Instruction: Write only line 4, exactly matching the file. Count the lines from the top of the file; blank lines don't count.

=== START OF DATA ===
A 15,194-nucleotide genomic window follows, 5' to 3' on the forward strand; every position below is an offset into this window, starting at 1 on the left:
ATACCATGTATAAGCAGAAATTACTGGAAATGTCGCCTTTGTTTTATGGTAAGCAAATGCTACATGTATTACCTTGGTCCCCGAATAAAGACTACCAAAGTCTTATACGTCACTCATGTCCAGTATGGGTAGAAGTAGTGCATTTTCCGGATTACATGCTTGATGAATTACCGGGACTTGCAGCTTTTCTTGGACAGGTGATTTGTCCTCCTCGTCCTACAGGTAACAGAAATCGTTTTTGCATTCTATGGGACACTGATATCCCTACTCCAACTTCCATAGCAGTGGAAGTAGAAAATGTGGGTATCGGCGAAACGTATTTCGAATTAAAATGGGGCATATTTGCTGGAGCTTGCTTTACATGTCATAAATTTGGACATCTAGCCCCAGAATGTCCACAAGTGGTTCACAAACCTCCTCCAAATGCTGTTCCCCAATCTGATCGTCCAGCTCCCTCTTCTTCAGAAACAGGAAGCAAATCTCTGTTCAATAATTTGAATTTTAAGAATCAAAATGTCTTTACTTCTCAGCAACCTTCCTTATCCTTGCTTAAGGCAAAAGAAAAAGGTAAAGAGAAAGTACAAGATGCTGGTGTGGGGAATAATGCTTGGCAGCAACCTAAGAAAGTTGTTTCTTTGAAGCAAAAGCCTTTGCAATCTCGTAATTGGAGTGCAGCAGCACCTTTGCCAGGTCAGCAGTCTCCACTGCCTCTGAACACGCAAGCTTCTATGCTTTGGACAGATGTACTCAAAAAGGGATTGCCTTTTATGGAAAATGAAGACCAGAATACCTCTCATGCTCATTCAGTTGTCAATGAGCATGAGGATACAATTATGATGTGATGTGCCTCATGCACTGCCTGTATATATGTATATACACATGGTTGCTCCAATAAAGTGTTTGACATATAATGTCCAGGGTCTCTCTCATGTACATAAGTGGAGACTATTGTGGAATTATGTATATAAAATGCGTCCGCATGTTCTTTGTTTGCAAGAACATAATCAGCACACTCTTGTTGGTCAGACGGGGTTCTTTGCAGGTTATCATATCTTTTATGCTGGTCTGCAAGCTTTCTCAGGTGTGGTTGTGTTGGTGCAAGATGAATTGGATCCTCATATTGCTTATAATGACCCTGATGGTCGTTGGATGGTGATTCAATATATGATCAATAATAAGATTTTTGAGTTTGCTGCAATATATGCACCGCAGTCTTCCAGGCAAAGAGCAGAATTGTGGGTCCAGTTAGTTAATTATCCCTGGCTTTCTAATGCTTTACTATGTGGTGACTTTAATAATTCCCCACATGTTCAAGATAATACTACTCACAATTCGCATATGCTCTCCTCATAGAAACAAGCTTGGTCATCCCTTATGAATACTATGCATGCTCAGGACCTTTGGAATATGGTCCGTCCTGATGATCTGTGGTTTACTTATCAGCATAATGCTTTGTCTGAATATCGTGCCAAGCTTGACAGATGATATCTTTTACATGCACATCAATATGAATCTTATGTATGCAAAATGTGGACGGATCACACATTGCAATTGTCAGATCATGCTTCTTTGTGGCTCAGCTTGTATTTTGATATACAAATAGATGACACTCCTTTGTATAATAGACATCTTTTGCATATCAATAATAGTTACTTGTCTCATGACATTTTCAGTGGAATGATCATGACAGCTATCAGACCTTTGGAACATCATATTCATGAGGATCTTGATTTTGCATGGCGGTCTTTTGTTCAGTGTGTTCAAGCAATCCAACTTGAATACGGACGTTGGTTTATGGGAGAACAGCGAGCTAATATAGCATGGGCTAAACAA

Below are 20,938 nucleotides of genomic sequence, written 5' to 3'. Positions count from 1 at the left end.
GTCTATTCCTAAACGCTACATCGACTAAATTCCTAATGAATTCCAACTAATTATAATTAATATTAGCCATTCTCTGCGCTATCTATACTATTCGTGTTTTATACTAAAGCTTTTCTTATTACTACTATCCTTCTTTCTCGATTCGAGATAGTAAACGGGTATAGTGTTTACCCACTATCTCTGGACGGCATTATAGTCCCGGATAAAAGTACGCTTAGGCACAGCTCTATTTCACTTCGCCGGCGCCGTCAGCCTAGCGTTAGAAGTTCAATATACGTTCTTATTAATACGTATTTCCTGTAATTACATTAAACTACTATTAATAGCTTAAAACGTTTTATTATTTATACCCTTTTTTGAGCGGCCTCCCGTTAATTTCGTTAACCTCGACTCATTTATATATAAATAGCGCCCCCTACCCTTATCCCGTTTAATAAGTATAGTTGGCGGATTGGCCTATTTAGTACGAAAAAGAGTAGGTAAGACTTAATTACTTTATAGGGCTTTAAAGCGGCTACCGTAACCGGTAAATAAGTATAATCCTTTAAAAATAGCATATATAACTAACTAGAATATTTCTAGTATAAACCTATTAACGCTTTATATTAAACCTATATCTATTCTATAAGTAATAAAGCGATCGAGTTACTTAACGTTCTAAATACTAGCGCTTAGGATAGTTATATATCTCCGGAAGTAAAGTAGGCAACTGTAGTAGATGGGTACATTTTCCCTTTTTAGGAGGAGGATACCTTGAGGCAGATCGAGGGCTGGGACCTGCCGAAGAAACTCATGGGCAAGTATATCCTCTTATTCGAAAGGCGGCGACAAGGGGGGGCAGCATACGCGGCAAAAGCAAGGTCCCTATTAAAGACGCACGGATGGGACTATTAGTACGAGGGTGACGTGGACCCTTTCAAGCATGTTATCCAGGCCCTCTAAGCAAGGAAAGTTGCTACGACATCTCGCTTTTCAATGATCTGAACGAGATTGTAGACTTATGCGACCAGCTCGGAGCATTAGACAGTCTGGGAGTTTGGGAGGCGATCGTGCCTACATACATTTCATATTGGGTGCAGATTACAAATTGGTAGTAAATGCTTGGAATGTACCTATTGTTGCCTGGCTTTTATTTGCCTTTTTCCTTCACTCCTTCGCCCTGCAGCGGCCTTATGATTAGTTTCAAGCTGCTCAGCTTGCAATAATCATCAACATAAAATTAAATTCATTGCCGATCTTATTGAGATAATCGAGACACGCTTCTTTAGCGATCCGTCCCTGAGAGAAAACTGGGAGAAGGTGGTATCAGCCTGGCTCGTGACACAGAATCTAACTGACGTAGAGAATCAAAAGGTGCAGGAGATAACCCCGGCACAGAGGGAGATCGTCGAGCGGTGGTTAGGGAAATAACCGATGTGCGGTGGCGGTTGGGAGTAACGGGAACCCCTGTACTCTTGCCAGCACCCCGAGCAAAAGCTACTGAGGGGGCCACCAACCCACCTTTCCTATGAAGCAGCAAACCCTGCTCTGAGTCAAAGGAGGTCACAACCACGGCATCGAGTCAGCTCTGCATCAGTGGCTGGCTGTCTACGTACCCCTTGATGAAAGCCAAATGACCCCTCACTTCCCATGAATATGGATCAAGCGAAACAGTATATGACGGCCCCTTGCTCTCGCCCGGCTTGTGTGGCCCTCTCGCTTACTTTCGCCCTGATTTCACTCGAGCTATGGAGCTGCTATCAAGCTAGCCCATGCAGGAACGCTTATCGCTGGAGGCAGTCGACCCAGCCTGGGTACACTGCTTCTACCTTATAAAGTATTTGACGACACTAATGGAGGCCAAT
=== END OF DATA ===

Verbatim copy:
GTCTATTCCTAAACGCTACATCGACTAAATTCCTAATGAATTCCAACTAATTATAATTAATATTAGCCATTCTCTGCGCTATCTATACTATTCGTGTTTTATACTAAAGCTTTTCTTATTACTACTATCCTTCTTTCTCGATTCGAGATAGTAAACGGGTATAGTGTTTACCCACTATCTCTGGACGGCATTATAGTCCCGGATAAAAGTACGCTTAGGCACAGCTCTATTTCACTTCGCCGGCGCCGTCAGCCTAGCGTTAGAAGTTCAATATACGTTCTTATTAATACGTATTTCCTGTAATTACATTAAACTACTATTAATAGCTTAAAACGTTTTATTATTTATACCCTTTTTTGAGCGGCCTCCCGTTAATTTCGTTAACCTCGACTCATTTATATATAAATAGCGCCCCCTACCCTTATCCCGTTTAATAAGTATAGTTGGCGGATTGGCCTATTTAGTACGAAAAAGAGTAGGTAAGACTTAATTACTTTATAGGGCTTTAAAGCGGCTACCGTAACCGGTAAATAAGTATAATCCTTTAAAAATAGCATATATAACTAACTAGAATATTTCTAGTATAAACCTATTAACGCTTTATATTAAACCTATATCTATTCTATAAGTAATAAAGCGATCGAGTTACTTAACGTTCTAAATACTAGCGCTTAGGATAGTTATATATCTCCGGAAGTAAAGTAGGCAACTGTAGTAGATGGGTACATTTTCCCTTTTTAGGAGGAGGATACCTTGAGGCAGATCGAGGGCTGGGACCTGCCGAAGAAACTCATGGGCAAGTATATCCTCTTATTCGAAAGGCGGCGACAAGGGGGGGCAGCATACGCGGCAAAAGCAAGGTCCCTATTAAAGACGCACGGATGGGACTATTAGTACGAGGGTGACGTGGACCCTTTCAAGCATGTTATCCAGGCCCTCTAAGCAAGGAAAGTTGCTACGACATCTCGCTTTTCAATGATCTGAACGAGATTGTAGACTTATGCGACCAGCTCGGAGCATTAGACAGTCTGGGAGTTTGGGAGGCGATCGTGCCTACATACATTTCATATTGGGTGCAGATTACAAATTGGTAGTAAATGCTTGGAATGTACCTATTGTTGCCTGGCTTTTATTTGCCTTTTTCCTTCACTCCTTCGCCCTGCAGCGGCCTTATGATTAGTTTCAAGCTGCTCAGCTTGCAATAATCATCAACATAAAATTAAATTCATTGCCGATCTTATTGAGATAATCGAGACACGCTTCTTTAGCGATCCGTCCCTGAGAGAAAACTGGGAGAAGGTGGTATCAGCCTGGCTCGTGACACAGAATCTAACTGACGTAGAGAATCAAAAGGTGCAGGAGATAACCCCGGCACAGAGGGAGATCGTCGAGCGGTGGTTAGGGAAATAACCGATGTGCGGTGGCGGTTGGGAGTAACGGGAACCCCTGTACTCTTGCCAGCACCCCGAGCAAAAGCTACTGAGGGGGCCACCAACCCACCTTTCCTATGAAGCAGCAAACCCTGCTCTGAGTCAAAGGAGGTCACAACCACGGCATCGAGTCAGCTCTGCATCAGTGGCTGGCTGTCTACGTACCCCTTGATGAAAGCCAAATGACCCCTCACTTCCCATGAATATGGATCAAGCGAAACAGTATATGACGGCCCCTTGCTCTCGCCCGGCTTGTGTGGCCCTCTCGCTTACTTTCGCCCTGATTTCACTCGAGCTATGGAGCTGCTATCAAGCTAGCCCATGCAGGAACGCTTATCGCTGGAGGCAGTCGACCCAGCCTGGGTACACTGCTTCTACCTTATAAAGTATTTGACGACACTAATGGAGGCCAAT